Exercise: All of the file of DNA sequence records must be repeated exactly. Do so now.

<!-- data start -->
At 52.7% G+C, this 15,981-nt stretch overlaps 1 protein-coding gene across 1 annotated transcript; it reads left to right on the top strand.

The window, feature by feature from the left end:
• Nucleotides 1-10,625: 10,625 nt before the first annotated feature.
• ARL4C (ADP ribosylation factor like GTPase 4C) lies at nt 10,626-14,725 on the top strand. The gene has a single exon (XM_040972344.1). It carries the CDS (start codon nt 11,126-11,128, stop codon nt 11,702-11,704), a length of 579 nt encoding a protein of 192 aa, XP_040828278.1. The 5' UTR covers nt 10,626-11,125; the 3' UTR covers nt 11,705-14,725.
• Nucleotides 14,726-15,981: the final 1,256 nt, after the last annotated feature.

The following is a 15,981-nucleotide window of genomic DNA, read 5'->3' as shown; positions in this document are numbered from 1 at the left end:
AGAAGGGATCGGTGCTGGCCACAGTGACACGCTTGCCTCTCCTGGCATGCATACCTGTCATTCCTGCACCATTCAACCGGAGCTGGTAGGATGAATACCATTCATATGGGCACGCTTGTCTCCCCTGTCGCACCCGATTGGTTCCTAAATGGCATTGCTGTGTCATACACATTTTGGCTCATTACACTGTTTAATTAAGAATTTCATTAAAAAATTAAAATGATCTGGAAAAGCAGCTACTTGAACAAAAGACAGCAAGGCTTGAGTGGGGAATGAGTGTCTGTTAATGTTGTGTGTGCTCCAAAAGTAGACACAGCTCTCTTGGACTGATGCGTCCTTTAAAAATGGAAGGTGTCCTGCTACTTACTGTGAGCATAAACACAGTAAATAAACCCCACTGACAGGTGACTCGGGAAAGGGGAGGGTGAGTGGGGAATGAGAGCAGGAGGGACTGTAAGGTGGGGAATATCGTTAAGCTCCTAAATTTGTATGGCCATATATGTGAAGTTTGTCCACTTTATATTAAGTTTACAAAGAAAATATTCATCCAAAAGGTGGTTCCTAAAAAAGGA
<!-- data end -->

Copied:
At 52.7% G+C, this 15,981-nt stretch overlaps 1 protein-coding gene across 1 annotated transcript; it reads left to right on the top strand.

The window, feature by feature from the left end:
• Nucleotides 1-10,625: 10,625 nt before the first annotated feature.
• ARL4C (ADP ribosylation factor like GTPase 4C) lies at nt 10,626-14,725 on the top strand. The gene has a single exon (XM_040972344.1). It carries the CDS (start codon nt 11,126-11,128, stop codon nt 11,702-11,704), a length of 579 nt encoding a protein of 192 aa, XP_040828278.1. The 5' UTR covers nt 10,626-11,125; the 3' UTR covers nt 11,705-14,725.
• Nucleotides 14,726-15,981: the final 1,256 nt, after the last annotated feature.

The following is a 15,981-nucleotide window of genomic DNA, read 5'->3' as shown; positions in this document are numbered from 1 at the left end:
AGAAGGGATCGGTGCTGGCCACAGTGACACGCTTGCCTCTCCTGGCATGCATACCTGTCATTCCTGCACCATTCAACCGGAGCTGGTAGGATGAATACCATTCATATGGGCACGCTTGTCTCCCCTGTCGCACCCGATTGGTTCCTAAATGGCATTGCTGTGTCATACACATTTTGGCTCATTACACTGTTTAATTAAGAATTTCATTAAAAAATTAAAATGATCTGGAAAAGCAGCTACTTGAACAAAAGACAGCAAGGCTTGAGTGGGGAATGAGTGTCTGTTAATGTTGTGTGTGCTCCAAAAGTAGACACAGCTCTCTTGGACTGATGCGTCCTTTAAAAATGGAAGGTGTCCTGCTACTTACTGTGAGCATAAACACAGTAAATAAACCCCACTGACAGGTGACTCGGGAAAGGGGAGGGTGAGTGGGGAATGAGAGCAGGAGGGACTGTAAGGTGGGGAATATCGTTAAGCTCCTAAATTTGTATGGCCATATATGTGAAGTTTGTCCACTTTATATTAAGTTTACAAAGAAAATATTCATCCAAAAGGTGGTTCCTAAAAAAGGA